The Washington PostDemocracy Dies in Darkness

Russia’s secret new Internet blacklist

A few months after passing a controversial Internet-filtering law, Russia has blacklisted more than 180 Web sites for offensive content.

With a stated goal of protecting children from offensive content, Russia passed a law in July that granted the government the right to block access to sites containing child pornography, drug-related material and details about suicide without first obtaining a court order.

“Our experts are working hard and today more than 180 Web sites have been added to the register,” Russian Internet watchdog Roskomnadzor chief Aleksandr Zharov told RIA Novosti, adding that the agency is  considering an additional  6,000 complaints about offensive content.

The Russian news service reported:

The site reviews complaints lodged by members of the public, who can submit screenshots and URLs of the offending sites. In the first 24 hours of its existence, logged over 5,000 complaints of offensive content, 96 percent of which were rejected.

Roskomnadzor has a Web site for the registry, but rather than publishing an actual "blacklist," users are made to enter a specific Web address to check whether it has been placed on the list. Once notified that their content is offensive, the owner must remove offensive content or block access within three days.

Among the blacklist's casualties is the suicide prevention site, which was ordered to take down a page detailing suicide methods.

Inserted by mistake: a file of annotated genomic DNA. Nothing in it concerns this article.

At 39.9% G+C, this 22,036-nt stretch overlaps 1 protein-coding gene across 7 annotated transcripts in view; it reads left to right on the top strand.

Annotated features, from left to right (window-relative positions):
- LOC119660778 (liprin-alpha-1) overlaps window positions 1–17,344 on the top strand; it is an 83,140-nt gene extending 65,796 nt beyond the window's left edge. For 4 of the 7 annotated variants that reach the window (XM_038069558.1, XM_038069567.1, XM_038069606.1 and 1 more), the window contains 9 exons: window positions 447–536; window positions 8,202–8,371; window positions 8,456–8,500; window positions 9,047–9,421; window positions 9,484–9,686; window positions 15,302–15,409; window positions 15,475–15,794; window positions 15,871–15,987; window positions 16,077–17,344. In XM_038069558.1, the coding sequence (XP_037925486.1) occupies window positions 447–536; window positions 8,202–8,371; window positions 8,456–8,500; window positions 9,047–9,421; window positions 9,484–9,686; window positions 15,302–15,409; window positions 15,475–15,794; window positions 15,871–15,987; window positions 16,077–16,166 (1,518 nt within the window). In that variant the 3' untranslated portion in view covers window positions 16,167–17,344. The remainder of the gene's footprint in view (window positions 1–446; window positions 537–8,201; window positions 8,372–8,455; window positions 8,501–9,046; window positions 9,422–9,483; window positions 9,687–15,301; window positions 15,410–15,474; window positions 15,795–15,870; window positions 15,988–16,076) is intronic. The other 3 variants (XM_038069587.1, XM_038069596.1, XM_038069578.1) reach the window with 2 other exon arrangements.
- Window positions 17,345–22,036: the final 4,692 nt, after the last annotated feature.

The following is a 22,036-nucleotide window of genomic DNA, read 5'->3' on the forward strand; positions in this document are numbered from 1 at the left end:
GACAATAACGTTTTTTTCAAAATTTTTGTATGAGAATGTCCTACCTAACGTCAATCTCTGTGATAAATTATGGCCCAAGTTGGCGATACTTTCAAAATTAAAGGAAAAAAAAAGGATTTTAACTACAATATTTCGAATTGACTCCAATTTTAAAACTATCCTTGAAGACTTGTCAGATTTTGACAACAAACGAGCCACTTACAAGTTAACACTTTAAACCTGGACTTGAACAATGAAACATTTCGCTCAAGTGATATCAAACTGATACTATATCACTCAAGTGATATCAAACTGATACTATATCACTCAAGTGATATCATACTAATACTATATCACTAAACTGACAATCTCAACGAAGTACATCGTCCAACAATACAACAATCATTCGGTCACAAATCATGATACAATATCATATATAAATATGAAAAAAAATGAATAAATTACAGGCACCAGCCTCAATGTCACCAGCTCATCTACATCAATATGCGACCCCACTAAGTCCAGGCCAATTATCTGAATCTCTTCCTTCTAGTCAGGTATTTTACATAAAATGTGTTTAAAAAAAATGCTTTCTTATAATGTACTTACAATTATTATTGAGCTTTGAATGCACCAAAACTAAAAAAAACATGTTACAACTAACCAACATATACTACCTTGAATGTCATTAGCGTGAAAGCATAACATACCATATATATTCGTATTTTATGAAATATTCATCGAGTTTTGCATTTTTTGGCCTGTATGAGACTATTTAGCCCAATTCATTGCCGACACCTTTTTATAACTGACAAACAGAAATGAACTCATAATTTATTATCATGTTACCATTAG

When the law passed, the The Post's Kathy Lally wrote that it worried many Russian journalists and activists because it was so broad that even vulgar language could be deemed an offense.

“Civic activists, journalists and politicians all have grounds to be nervous,” said Alexander Morozov, a blogger and director of the Center for Media Research. “It could be applied to all kinds of statements on the Web. And we do not have acquittals in our courts.”

The country's telecom minister, Nikolai Nikiforov, has shrugged off such concerns, pointing out "socially responsible" Internet companies like LiveJournal, YouTube and Facebook that Russia won't block "unless they refuse to follow Russian laws."

"Internet has always been a free territory," he said in a report by Russian news agency Tass.

The Internet-blocking law was one of a series of measures passed over the summer aimed at stamping out dissent. In June, the Duma passed a law drastically raising fines for protesters who violate the rules for holding a demonstration and one requiring nongovernmental organizations that do political work to register as foreign agents.